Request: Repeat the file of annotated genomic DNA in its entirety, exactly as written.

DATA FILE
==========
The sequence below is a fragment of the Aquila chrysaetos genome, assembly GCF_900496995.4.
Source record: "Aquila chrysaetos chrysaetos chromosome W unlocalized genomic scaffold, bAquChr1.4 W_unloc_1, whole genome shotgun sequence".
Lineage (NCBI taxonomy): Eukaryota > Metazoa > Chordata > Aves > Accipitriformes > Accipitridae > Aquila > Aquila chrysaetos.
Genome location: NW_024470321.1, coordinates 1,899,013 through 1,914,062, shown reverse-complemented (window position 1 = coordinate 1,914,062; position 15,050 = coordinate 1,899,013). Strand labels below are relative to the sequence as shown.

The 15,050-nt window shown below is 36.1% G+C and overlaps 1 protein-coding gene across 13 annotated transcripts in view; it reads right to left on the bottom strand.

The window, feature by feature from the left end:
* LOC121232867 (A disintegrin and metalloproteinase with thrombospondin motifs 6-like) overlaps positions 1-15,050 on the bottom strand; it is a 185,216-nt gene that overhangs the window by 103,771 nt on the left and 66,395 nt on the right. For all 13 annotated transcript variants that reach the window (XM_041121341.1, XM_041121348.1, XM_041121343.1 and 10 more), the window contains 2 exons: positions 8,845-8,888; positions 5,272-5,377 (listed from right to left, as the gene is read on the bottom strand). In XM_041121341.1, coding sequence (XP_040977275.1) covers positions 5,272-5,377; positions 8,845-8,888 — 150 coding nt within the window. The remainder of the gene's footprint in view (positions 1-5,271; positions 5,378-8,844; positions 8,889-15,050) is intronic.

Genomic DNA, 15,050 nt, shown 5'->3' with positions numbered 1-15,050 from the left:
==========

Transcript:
The sequence below is a fragment of the Aquila chrysaetos genome, assembly GCF_900496995.4.
Source record: "Aquila chrysaetos chrysaetos chromosome W unlocalized genomic scaffold, bAquChr1.4 W_unloc_1, whole genome shotgun sequence".
Lineage (NCBI taxonomy): Eukaryota > Metazoa > Chordata > Aves > Accipitriformes > Accipitridae > Aquila > Aquila chrysaetos.
Genome location: NW_024470321.1, coordinates 1,899,013 through 1,914,062, shown reverse-complemented (window position 1 = coordinate 1,914,062; position 15,050 = coordinate 1,899,013). Strand labels below are relative to the sequence as shown.

The 15,050-nt window shown below is 36.1% G+C and overlaps 1 protein-coding gene across 13 annotated transcripts in view; it reads right to left on the bottom strand.

The window, feature by feature from the left end:
* LOC121232867 (A disintegrin and metalloproteinase with thrombospondin motifs 6-like) overlaps positions 1-15,050 on the bottom strand; it is a 185,216-nt gene that overhangs the window by 103,771 nt on the left and 66,395 nt on the right. For all 13 annotated transcript variants that reach the window (XM_041121341.1, XM_041121348.1, XM_041121343.1 and 10 more), the window contains 2 exons: positions 8,845-8,888; positions 5,272-5,377 (listed from right to left, as the gene is read on the bottom strand). In XM_041121341.1, coding sequence (XP_040977275.1) covers positions 5,272-5,377; positions 8,845-8,888 — 150 coding nt within the window. The remainder of the gene's footprint in view (positions 1-5,271; positions 5,378-8,844; positions 8,889-15,050) is intronic.

Genomic DNA, 15,050 nt, shown 5'->3' with positions numbered 1-15,050 from the left: